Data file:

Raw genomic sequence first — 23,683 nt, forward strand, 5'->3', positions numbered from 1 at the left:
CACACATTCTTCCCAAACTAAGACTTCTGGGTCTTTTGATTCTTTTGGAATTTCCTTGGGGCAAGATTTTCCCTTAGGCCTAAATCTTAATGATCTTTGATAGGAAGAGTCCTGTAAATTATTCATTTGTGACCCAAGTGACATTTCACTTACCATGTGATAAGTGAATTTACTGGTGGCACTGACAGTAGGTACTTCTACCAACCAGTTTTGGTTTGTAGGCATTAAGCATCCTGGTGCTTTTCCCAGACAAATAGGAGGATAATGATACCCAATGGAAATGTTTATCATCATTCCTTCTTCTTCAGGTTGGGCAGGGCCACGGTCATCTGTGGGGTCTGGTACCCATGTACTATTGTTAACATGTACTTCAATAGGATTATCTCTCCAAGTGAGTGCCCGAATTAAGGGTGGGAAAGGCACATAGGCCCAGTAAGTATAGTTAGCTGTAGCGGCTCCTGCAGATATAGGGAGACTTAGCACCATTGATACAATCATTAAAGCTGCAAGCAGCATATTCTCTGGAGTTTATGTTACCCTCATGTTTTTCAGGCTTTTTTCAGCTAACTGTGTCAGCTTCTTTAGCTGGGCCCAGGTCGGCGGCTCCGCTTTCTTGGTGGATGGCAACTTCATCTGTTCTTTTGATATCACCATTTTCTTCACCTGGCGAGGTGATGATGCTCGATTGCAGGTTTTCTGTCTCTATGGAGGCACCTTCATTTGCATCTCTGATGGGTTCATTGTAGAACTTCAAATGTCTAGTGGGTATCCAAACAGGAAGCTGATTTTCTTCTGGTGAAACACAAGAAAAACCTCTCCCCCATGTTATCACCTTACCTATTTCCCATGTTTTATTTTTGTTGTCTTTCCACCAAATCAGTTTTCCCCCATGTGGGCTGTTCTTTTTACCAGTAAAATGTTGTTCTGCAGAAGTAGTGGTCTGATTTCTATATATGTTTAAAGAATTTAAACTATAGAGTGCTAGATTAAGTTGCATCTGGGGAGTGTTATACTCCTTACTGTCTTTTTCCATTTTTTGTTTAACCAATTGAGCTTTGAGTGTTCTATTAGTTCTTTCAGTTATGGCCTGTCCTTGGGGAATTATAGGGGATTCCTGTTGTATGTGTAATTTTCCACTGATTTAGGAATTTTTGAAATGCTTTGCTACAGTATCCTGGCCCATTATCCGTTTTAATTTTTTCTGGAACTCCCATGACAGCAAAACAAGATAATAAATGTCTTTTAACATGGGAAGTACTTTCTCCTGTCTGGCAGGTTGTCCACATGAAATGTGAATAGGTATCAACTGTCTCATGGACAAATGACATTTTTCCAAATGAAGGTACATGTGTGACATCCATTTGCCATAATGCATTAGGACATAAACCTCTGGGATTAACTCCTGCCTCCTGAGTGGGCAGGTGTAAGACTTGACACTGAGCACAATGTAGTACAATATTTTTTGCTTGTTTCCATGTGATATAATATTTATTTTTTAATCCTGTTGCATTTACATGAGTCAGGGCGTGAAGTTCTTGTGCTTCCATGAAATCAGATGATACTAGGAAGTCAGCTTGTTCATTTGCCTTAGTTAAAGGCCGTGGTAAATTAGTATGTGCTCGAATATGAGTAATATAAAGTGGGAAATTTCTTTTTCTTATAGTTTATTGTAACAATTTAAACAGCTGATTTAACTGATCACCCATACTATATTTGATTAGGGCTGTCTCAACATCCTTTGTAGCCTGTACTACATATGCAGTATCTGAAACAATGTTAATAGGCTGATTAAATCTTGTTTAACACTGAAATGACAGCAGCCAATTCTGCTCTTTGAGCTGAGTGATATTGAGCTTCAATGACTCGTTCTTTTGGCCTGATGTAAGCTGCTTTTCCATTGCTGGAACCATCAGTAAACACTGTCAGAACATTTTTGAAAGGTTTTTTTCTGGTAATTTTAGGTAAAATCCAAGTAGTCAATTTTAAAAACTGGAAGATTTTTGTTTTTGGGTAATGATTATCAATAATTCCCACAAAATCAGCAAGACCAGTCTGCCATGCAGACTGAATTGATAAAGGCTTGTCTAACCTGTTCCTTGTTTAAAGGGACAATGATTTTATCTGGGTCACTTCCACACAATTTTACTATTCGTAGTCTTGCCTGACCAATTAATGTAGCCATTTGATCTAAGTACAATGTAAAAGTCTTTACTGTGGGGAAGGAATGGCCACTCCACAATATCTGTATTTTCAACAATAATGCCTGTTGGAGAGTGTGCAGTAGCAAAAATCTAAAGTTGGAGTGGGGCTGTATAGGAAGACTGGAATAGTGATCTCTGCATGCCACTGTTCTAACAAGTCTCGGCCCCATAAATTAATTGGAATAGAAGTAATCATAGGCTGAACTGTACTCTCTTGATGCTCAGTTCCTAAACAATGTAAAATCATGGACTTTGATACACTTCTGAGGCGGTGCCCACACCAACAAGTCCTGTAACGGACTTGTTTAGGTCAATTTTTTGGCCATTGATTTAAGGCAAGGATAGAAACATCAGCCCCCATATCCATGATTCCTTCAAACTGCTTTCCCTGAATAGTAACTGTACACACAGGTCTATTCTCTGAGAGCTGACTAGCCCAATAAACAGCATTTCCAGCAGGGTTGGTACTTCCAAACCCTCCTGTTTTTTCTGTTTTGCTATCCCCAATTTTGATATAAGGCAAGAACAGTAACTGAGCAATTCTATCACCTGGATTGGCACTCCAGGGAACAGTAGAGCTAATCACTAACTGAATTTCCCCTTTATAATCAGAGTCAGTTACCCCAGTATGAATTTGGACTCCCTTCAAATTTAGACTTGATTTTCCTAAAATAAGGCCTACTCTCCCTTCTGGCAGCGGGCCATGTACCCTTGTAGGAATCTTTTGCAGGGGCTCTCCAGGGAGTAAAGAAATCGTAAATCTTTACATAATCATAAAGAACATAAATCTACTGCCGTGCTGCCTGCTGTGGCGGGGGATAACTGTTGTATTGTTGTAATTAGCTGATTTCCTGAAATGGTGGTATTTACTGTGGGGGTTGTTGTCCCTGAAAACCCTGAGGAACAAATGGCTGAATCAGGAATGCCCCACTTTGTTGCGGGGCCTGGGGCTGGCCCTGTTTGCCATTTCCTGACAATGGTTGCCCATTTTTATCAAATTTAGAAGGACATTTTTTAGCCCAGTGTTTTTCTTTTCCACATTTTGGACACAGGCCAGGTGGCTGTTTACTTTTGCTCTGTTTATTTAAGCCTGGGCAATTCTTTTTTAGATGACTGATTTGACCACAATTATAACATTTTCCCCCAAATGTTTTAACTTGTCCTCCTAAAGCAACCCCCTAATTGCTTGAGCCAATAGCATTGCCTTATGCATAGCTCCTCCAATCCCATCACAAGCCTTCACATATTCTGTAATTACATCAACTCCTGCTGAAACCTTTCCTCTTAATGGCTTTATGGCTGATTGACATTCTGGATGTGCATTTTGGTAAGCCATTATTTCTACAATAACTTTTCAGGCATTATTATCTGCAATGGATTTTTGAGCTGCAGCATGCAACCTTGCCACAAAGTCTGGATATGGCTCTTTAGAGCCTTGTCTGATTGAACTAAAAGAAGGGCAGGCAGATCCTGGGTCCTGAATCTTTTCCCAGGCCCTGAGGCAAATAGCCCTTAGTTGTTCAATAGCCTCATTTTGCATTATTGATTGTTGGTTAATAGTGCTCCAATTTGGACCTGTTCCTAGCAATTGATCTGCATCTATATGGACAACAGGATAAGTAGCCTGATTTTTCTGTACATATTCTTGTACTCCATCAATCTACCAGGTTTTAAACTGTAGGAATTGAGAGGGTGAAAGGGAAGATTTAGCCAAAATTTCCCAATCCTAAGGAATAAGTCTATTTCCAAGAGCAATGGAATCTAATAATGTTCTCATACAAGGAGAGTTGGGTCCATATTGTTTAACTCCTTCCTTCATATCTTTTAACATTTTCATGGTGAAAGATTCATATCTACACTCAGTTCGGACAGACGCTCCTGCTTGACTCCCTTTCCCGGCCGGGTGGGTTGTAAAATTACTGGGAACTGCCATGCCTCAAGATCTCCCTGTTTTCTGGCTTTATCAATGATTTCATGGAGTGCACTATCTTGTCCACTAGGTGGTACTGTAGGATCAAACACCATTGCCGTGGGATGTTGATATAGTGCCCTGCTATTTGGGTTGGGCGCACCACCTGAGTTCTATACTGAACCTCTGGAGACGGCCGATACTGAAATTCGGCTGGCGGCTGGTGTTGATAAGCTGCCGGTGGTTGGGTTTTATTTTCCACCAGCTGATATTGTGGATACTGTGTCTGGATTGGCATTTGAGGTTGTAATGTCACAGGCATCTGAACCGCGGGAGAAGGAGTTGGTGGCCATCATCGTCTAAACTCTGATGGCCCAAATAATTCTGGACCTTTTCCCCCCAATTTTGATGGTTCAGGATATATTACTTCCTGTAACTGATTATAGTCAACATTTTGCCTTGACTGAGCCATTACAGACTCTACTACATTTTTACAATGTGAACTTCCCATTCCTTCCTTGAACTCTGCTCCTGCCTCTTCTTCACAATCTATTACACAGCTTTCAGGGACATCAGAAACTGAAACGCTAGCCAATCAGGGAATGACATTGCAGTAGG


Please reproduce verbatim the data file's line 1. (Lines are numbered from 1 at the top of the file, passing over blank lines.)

Raw genomic sequence first — 23,683 nt, forward strand, 5'->3', positions numbered from 1 at the left: